Polytechnic colleges in Tamil Nadu lose out due to delay in admission process


Admission in polytechnic colleges has fallen abysmally this year in Tamil Nadu. In government polytechnic colleges, the admission is almost a fourth of the total intake. Self-financing and aided institutions have done only marginally better, teachers say.

Government Polytechnic Colleges are now planning to call for a second round of counselling in a bid to fill seats.

College principals cite two reasons for poor admission – centralised, online process and the delay in starting the counselling.

The principal of a college, which had an intake of around 400 students, said it received only a little over 100 applications. There are around 430 institutions, including 47 government colleges.

Fear of infection due to COVID-19 had forced the government to go for online application issuing and counselling. The polytechnic colleges were caught unprepared for online process. It was not as structured as the Tamil Nadu Engineering Admissions. No effort was made to educate the parents or students about the process.

As a result many students did not upload the required documents, sometimes even their birth dates and certificates were not included, a teacher said. In the conventional counselling method the candidate would have been advised to return with the documents the next day.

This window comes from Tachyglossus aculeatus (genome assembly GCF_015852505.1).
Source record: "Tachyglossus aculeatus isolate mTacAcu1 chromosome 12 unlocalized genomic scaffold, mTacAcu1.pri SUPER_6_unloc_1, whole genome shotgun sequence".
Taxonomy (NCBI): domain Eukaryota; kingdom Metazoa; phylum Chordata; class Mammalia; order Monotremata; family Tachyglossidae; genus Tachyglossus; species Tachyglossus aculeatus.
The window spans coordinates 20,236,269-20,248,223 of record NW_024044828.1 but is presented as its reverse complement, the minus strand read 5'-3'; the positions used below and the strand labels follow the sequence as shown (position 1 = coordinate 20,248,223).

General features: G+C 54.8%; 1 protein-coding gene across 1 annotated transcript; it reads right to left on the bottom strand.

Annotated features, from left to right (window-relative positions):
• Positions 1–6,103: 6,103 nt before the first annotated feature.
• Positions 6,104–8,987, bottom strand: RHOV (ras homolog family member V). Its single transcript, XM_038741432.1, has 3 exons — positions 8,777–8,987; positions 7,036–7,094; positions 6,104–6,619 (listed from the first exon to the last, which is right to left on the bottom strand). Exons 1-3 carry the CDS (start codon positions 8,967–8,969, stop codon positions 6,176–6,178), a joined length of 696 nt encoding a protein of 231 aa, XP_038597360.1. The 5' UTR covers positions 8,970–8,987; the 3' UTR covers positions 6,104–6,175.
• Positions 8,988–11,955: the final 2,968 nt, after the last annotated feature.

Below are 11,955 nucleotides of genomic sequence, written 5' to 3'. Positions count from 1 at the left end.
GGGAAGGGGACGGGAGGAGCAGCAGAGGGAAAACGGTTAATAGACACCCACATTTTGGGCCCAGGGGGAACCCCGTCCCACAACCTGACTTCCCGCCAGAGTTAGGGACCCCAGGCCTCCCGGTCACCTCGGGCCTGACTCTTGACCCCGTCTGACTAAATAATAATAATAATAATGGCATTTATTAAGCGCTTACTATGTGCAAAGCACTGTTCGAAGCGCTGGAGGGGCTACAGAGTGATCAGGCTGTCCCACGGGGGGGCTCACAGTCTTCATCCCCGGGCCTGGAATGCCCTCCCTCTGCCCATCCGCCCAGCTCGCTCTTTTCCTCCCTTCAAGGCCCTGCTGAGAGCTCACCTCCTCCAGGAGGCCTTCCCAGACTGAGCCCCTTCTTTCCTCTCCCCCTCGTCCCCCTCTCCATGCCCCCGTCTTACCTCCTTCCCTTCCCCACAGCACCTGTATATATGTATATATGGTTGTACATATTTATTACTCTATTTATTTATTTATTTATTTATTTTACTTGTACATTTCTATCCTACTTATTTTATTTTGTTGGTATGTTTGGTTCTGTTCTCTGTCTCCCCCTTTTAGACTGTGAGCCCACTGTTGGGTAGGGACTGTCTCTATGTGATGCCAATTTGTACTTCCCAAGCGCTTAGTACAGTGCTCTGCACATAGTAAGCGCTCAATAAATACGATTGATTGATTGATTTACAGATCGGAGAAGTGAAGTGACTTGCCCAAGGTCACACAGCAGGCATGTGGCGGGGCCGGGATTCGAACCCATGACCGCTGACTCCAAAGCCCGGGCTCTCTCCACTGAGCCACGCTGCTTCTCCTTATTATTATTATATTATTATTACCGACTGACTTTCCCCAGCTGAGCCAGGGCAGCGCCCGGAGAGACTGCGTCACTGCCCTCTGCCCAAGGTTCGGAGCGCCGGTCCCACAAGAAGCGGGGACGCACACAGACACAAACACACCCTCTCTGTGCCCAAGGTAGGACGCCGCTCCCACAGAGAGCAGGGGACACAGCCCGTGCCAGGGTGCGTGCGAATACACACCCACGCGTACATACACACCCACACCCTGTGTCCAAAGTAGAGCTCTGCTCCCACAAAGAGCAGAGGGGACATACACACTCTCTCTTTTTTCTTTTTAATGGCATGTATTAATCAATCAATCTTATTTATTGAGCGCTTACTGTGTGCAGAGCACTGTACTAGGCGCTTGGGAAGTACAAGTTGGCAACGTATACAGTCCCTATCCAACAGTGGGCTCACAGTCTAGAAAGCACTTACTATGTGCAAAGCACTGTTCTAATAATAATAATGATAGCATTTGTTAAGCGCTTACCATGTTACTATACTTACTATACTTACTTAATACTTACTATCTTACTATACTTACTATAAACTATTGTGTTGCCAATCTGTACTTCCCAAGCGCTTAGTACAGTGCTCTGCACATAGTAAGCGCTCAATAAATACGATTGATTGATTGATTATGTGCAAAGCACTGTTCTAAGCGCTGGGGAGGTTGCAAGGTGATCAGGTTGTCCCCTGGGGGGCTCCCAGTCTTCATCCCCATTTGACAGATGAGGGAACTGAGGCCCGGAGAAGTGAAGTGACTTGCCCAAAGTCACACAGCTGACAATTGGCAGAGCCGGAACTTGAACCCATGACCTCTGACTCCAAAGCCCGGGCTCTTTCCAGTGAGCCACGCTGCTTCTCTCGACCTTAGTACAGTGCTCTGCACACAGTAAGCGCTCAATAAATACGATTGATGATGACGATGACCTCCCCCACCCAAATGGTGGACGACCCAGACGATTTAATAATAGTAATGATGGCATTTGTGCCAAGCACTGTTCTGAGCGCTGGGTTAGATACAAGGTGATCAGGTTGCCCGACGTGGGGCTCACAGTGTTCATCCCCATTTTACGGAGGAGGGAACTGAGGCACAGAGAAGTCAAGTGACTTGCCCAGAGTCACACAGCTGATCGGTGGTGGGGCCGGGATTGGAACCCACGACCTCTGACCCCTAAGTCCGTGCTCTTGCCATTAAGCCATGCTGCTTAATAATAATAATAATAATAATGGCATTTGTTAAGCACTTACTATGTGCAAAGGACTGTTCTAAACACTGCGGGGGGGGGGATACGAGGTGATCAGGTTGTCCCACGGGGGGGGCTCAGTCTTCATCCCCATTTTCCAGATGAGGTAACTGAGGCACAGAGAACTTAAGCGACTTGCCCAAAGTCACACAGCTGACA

“Students of class 10 are not tech savvy. It did not help that many parents also opted to send their students to government higher secondary schools instead of polytechnic colleges,” said a college principal.

Some government college principals said centralising the application process had caused the problem. “The application printing began two days after the release the exam results. With all students passing class 10 the parents also decided to send their children back to school. Usually poor performing students would apply for polytechnic courses. Even those who may have decided to drop out after class 10 decided to complete class 12 in government schools where they do not have to pay fees,” said the official.

College officials blame the Directorate of Technical Education’s inadequate handling of the admission process, which, they say, added to the uncertainty.

Fear of poor job prospects for engineering graduates also played a crucial part. “Courier organisations or food supplier chains do not want to hire candidates with engineering degrees. For these jobs a degree in Arts would suffice,” he added. With the government increasing the intake in government colleges more students were willing to pursue an Arts degree instead, he added.



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